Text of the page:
The Future of Cars

In the foreground, a portrait of a smiling woman. In the background, an image of a parking lot with cars surrounded by yellow, sensor-like circles.

July 25, 2017
Dale Goodwin (’86) and Megan Carroll (’18)

(Republished from Gonzaga Magazine 2017) 

As a kid, Rhonda Young didn’t play with Matchbox cars or electric trains.

But she did imagine how roadways work, and how transportation moves people to places they need to go. So it comes as no surprise that she is among the nation’s leaders in helping improve transportation engineering education in the country’s colleges and universities. At Gonzaga, where she is associate professor of civil engineering, she and students research driverless cars. (Actually, she prefers the less-frightening term “connected vehicles.”) These cars of the not-so-distant future rely on high-tech communication infrastructure that will enhance traffic safety and improve their effectiveness.

“Transportation is something people care about; it affects their daily lives,” says Young, whose work has yielded two major governmental grants. “It’s a great equalizer in that it allows most people to get to their jobs and to their recreation. Transportation has tremendous community impact.”


Connected vehicles gather data and share it with nearby connected vehicles and the communication system via a short-wave frequency up to 1,500 feet.


The idea of driverless cars spurs jokes and legitimate fears alike. It harkens us back to “The Jetsons” cartoons and to the once-improbable gadgets of James Bond. But Young, who has worked extensively in the area of connected vehicles, finds nothing alarming about the notion of getting into a car and having it drive itself while it communicates with adjacent vehicles.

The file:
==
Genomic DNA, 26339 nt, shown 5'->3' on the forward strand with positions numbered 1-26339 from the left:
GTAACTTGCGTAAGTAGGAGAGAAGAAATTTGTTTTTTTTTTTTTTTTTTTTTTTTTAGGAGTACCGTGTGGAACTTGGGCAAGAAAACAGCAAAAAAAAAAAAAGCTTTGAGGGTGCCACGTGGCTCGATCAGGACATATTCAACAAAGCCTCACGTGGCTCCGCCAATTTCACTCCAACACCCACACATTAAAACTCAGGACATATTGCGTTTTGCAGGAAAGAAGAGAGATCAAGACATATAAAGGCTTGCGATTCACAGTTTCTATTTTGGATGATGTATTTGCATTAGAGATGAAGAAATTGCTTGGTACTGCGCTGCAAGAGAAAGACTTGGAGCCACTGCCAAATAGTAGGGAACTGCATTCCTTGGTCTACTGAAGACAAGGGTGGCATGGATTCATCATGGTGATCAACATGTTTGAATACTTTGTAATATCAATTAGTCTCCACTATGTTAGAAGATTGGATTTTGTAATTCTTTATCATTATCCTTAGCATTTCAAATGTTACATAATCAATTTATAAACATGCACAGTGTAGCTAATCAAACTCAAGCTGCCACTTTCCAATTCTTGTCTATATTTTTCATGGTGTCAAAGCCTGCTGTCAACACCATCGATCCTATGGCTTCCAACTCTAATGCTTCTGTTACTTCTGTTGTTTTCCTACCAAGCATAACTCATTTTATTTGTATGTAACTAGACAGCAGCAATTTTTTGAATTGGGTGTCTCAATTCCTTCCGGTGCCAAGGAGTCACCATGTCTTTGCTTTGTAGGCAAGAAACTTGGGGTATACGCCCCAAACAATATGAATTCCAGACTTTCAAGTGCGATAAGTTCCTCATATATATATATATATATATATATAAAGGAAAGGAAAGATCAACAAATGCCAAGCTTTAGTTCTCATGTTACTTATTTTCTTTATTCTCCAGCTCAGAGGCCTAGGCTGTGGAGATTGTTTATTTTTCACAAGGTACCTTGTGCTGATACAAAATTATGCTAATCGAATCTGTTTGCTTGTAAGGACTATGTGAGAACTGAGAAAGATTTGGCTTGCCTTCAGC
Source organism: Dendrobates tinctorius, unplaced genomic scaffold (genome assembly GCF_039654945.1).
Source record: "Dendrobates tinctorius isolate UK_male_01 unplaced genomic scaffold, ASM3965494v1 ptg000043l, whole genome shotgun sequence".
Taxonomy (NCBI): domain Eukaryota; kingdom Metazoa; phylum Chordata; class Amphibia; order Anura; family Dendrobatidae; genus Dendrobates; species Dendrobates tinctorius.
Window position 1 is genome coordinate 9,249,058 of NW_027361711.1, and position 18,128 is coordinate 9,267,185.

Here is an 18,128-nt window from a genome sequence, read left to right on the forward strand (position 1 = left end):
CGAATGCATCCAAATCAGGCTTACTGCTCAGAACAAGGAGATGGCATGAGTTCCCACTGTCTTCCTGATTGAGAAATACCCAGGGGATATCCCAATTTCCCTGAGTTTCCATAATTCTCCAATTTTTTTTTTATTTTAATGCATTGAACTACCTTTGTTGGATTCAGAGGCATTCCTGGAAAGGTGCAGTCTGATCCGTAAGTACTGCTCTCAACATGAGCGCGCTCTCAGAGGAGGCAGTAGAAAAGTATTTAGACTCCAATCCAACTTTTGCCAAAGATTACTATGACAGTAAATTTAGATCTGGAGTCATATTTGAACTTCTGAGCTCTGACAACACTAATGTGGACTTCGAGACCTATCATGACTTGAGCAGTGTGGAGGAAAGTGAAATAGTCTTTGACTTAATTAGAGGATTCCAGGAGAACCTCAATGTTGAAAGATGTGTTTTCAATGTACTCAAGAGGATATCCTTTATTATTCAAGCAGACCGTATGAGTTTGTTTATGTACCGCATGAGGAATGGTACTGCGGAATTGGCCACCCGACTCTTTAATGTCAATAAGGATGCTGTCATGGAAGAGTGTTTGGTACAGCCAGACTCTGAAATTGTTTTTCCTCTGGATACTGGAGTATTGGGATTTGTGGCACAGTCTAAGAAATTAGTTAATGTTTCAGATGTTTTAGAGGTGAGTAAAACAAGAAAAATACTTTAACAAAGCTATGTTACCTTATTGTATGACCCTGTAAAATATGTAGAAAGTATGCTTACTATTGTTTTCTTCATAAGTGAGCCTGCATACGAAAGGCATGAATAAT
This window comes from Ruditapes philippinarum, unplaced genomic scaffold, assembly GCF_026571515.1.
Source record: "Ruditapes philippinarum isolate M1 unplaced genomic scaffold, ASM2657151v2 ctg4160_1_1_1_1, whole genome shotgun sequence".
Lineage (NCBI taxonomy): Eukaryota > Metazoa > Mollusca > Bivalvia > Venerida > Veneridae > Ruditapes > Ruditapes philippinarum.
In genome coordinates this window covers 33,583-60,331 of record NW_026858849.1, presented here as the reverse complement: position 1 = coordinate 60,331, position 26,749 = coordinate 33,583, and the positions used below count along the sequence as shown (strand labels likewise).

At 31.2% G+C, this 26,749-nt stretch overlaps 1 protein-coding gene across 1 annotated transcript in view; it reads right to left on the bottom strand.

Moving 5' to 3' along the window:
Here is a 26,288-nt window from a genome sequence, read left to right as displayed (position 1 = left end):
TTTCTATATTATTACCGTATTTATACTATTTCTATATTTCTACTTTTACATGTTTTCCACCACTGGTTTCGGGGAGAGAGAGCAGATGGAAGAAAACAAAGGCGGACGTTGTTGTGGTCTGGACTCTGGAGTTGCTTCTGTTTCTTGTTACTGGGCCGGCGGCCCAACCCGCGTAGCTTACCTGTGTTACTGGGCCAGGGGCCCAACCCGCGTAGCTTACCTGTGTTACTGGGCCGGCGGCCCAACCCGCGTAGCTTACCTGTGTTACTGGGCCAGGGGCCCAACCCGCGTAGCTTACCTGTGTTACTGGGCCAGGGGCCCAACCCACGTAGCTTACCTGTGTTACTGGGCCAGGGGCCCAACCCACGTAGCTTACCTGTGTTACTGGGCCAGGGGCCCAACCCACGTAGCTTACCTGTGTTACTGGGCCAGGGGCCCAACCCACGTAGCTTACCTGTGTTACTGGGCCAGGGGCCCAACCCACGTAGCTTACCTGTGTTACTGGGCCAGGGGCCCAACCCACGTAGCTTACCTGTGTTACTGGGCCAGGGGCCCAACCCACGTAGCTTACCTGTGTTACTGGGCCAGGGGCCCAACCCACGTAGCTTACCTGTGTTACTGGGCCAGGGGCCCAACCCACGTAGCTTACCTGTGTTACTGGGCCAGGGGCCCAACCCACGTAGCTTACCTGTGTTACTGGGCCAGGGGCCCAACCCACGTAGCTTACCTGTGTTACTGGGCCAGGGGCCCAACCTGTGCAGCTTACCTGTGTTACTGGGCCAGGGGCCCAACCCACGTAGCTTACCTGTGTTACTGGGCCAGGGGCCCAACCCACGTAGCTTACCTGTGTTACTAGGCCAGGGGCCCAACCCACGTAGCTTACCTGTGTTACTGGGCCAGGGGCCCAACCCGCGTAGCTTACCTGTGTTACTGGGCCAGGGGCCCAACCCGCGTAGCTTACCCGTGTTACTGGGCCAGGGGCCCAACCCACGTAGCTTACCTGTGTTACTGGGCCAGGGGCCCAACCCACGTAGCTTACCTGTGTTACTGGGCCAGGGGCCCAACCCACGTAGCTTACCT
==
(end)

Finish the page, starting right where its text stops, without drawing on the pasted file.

“It would create greater safety,” she says, adding that in 2018, there will be federal rules governing the transmission signals of connected vehicles. Through technology, cars will know where all other nearby connected vehicles are. Down the road, it’s possible that stoplights could be eliminated as a result, because self-driving vehicles will have a programmed destination and assignment to drive through an intersection.

For Young, it’s more about the system than the mode of transportation. “People will make decisions about their modes. We are trying to connect people with where they need to go. There are different stages of life, from young kids to elderly, so having a transportation system that meets the needs of all ages and populations, and that is environmentally friendly, will lead to healthy communities,” she says. “That’s the ultimate goal.”

Here’s an example. During winter white-out conditions along the 402-mile stretch of Interstate 80 in Wyoming, which Young studies, timely vehicle-to-vehicle information is expected to save lives and reduce road closure costs. In one recent 11-month period, the Wyoming Department of Transportation estimated $773 million in losses from crash induced road closures. “Other project benefits may include alleviated traffic congestion, improved transit accessibility, enhanced trip planning and better rural transportation options,” Young says.

Gonzaga is one of seven universities that will collaborate in a $14 million, five-year U.S. Department of Transportation grant to improve the mobility of people and goods in the Pacific Northwest; and Young is among other researchers participating in the $7 million USDOT-funded connected vehicle project in Wyoming.

In the coming decades, Young believes our roads will host a mix of connected and nonconnected vehicles. She expects society to adapt quickly to driverless cars, similar to the switch to color TVs and smartphones.

The car of the future may not only be safer, but will offer drivers more leisure time, as well. Until that day comes, keep your eyes on the road, your hands at 9 and 3, and your phone tucked away. You can’t pretend to be James Bond just yet.